If journalism in Canada is to survive in a manner that’s of service to the public, the disinformation racket has to be shut down.
by Davide Mastracci
Journalism in Canada has suffered countless setbacks over the past decade.
Postmedia has tightened its grip on the industry, scooping up publications and chains, imposing its toxic ideology on them, and then stripping them for parts to pay off its owners. The industry has shrunk significantly, with news outlets across the country cutting staff, reducing publishing volume, moving online and, at the end of the road, shutting down entirely. Most remaining publications, ranging from major corporate outlets to independent alternatives, rely in part on money from the government and/or funding from Big Tech corporations.
The problems unfortunately aren’t limited to the business side. Since late-2016, journalism in Canada has been obsessed with the threat that disinformation from foreign actors allegedly poses. And yet, this shift has little to do with any changes in the real world, is disconnected from what readers care about, and serves journalists more than their audiences, all the while tapping into decades of anti-communist propaganda and Cold War rhetoric, holding Canada’s enemies to standards never applied to the government at home or to allies.
Disinformation journalism is one of the most toxic editorial developments in the media. Here’s where it came from, the problems with it and why we need to move past it.
In November 2016, Donald Trump stunned much of the world by defeating Hillary Clinton in the United States presidential election. Many people in North America reeled in shock at the result, and desperately searched for answers as to how it came to be. Shortly after, an explanation was put forward that was convenient for anyone not willing to take a hard look at the U.S.: Russian interference. A popular allegation made against Russia was that it had used disinformation (false information deliberately spread for political purposes) to sway some Americans into voting for Trump, which ultimately allowed him to prevail. As a result, disinformation (what it is, what impact it has had, who is behind it, how to spot it, how it can be fought, etc.) emerged as a buzzword and focus of media and politicians alike.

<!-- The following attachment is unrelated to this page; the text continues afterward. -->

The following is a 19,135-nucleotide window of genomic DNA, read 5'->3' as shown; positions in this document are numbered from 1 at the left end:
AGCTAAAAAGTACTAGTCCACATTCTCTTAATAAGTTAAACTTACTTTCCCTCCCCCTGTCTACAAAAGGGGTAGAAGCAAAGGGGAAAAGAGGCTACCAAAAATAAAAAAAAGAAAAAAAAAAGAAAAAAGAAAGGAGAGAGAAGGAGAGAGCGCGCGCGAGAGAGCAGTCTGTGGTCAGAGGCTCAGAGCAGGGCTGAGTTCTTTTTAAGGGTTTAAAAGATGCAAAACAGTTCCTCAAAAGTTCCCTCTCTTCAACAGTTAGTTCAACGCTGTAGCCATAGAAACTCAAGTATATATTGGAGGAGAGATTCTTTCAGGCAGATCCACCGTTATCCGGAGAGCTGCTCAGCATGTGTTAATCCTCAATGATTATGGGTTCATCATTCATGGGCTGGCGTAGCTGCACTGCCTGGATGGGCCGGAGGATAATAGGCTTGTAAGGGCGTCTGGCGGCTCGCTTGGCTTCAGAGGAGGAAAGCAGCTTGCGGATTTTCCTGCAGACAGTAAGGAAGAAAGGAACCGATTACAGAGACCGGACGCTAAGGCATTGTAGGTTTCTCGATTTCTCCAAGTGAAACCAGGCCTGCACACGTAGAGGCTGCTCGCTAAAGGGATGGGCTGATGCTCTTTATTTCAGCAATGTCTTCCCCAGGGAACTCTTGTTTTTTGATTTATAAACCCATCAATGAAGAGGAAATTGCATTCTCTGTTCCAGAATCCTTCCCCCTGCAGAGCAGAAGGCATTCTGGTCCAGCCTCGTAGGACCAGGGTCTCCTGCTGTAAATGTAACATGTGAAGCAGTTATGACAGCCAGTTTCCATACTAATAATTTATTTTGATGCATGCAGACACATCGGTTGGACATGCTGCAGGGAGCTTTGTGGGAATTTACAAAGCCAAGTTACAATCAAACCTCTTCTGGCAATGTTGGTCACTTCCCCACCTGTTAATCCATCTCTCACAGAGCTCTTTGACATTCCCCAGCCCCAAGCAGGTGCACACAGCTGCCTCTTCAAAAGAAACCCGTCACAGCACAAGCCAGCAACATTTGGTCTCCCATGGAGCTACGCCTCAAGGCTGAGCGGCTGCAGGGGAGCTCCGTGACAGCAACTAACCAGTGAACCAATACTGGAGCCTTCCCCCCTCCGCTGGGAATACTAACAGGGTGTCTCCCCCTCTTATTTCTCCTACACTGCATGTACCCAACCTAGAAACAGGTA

Take The New York Times: from 2008 to 2015, the word “disinformation” was mentioned an average of 21 times per year in the paper’s print edition. Once the claim of Russian interference began circulating, use of the word “disinformation” at the paper quickly multiplied.
And like so much else of what’s discussed in the U.S., the conversation was picked up in Canada as well. Mentions of “disinformation” in the Canadian Newsstream database skyrocketed from 2016 onward. Taken together, there were about 13,000 mentions of the word “disinformation” in Canadian newspapers in this seven-year period. This was significantly more than the 2000s (2,323), 1990s (1,894) and 1980s (813).
The issue goes beyond mere media mentions, however, and is apparent in journalistic organizations in Canada. For example, Canada’s major journalist advocacy group, the Canadian Association of Journalists, launched a “misinformation training program” in early 2022 with the intent of providing “training for post-secondary students in every province and territory on disinformation and misinformation.” It held 13 sessions in 2022 alone, featuring some senior journalists as instructors. Journalism For Human Rights has launched several disinformation-themed programs. In 2019, the “Fighting Disinformation through Strengthened Media and Citizen Preparedness in Canada” project was launched to “train both working journalists and the general public in strategies to recognize, track and expose disinformation campaigns on social media.” They boasted that they planned to work with 300 journalists for the project. These efforts were continued with the “Combating Misinformation Project” (2020) and the Misinformation Project (2021). Toronto Metropolitan University and Carleton University, two major journalism schools in Canada, also hopped on the trend. Other schools joined in as well.